Yemen is a special place. It’s beautiful, steeped in history and culturally fascinating. We have a brilliant team in Aden and Lahj, two regions in the south of the country that I visited last week. Many of our staff have worked with us for years and their knowledge, energy and commitment are truly inspirational.
But in recent years Yemen has been visited by horrendous conflict – a nasty civil war made nastier with the involvement of neighbouring states. The war is being experienced differently in different parts of the country. The south suffered its heaviest fighting three years ago, when the Houthis captured Aden and were then driven out by the Saudi-led coalition. By contrast, Sana’a, the capital city in the north, was being hit by airstrikes just last week. My colleagues describe parts of the northern governorate of Sa’ada as “flattened”.
In Aden and Lahj, there’s devastation everywhere. Building after building is a bombed-out carcass, including two of our offices. But the damage isn’t only physical. The economy is in tatters and many families are struggling to make ends meet. Some supplies and commodities are getting in, but the Yemeni rial has plummeted so much that most people can afford very little. The influx of displaced people from the frontlines has added to the pressure.
These are tough conditions for children to grow up in, with huge risks for their well-being and protection. Particularly striking for me were the struggles children confront in simply trying to get an education.
We visited two hugely overcrowded schools in Aden city – one for girls and one for boys. Some classes have over 100 children in them; that’s four to each desk. The girls’ school had been hit by explosive weapons earlier this month when a fight between neighbours strayed into the schoolyard. When we met them, the girls were full of excitement, hope and enthusiasm, but the headteacher told us they had been terrified that day, fleeing out of doors and windows in panic, and that the whole school was now tense with worry.
What happens when an airstrike flattens your school?
The first school we visited in Lahj was celebrating World Health Day with plays, singing and puppet shows on themes both familiar and unfamiliar to those of us with experience of British schools – how to eat healthily but also how to avoid cholera. But the last school we visited was hardly a school at all. It was a cluster of sweltering white tents that had been erected next to the obliterated remains of what was once a school building. Houthi armed forces had occupied the original school, then Saudi bombs had demolished it.
The students I spoke to – all girls in the afternoon shift – were energetic and joyful like those in Aden, giggling as they told me about their dreams of growing up to become doctors, teachers and social workers. But their learning conditions are abject and I found it hard to feel confident that those hopes will ever be realised.
The following day we spoke to the Heads of Education from the six southern governorates. They told us that the incidence of attacks on schools is rising and that children are threatened on their way to and from school as well. Some schools are being occupied by military forces, while others are homes to displaced families, used to store supplies or being repurposed as health centres or even as shops. In each case, the effect is to rob hundreds of children of their futures.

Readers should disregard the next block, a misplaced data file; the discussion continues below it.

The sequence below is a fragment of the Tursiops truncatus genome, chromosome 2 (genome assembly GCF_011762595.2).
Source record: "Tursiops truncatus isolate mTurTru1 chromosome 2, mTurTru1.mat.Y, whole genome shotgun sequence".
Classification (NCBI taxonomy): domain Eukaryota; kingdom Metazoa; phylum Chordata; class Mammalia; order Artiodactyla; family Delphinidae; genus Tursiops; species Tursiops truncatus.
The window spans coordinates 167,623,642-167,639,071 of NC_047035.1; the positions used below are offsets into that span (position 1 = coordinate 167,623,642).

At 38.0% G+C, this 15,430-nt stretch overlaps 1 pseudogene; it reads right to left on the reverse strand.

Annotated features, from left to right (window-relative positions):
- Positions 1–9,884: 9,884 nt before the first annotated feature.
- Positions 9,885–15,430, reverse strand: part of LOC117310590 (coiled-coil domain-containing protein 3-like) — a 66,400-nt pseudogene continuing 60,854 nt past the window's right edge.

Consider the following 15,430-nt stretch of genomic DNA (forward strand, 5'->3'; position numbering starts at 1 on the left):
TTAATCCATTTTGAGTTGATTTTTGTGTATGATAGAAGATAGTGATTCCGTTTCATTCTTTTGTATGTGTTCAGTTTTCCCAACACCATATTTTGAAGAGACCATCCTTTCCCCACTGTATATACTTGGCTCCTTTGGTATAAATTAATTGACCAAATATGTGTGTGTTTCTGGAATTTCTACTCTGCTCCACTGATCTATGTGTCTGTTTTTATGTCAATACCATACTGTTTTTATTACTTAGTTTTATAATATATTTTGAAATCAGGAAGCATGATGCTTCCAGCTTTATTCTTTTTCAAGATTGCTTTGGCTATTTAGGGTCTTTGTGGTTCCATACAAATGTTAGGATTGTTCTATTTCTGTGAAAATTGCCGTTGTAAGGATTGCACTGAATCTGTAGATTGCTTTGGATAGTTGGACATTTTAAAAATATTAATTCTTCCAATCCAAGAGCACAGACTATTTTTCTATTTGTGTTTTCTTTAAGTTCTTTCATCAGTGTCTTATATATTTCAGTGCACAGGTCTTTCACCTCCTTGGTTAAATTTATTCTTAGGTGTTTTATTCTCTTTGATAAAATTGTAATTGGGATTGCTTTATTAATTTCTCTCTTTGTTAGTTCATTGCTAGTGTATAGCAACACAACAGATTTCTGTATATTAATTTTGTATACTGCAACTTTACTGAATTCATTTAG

Save the Children is helping equip the schools it supports, as well as running teacher-training, psychosocial support, and re-enrolment campaigns and catch-up classes for students who’ve had to drop out. We’re also advocating across Yemen – and worldwide – for schools to be treated in the same way as hospitals and mosques are; that is, as protected spaces that should never come under attack and that shouldn’t be used for any purpose other than education.
One of our proud achievements internationally is our part in promoting the Safe Schools Declaration, which has now been signed by 73 states. The Declaration includes a commitment to a set of guidelines to protect schools and universities from military use during armed conflict. We and our partners are working with governments and non-government groups to get these guidelines properly understood and implemented. Had the Houthis not occupied that school in Lahj – or had the Saudis calculated the long-term harm that their airstrike would cause before letting their bombs fall – the school would still be standing today and those children’s futures would be that bit more hopeful.
What can the UK Government do?
The British Government is providing very generous aid to meet humanitarian needs in Yemen, and this is making a huge difference. But as an influential member of the international community, a significant ally to the Saudi-led Coalition, a supplier of arms that are being used in the conflict, and “penholder” on Yemen at the UN Security Council, the UK has a special responsibility on the politics too.
Britain needs to play it straight on Yemen. It needs to push without fear or favour for perpetrators of violations of international law to be held to account, for full and unfettered access for aid supplies, for commercial routes to be opened up and for peace talks to be driven forward. These things are needed not just for Yemeni children, but also to uphold the international rules-based system on which all our security depends.
The UK should also endorse the Safe Schools Declaration immediately. Without education, it is hard to have hope. With education, everything is possible.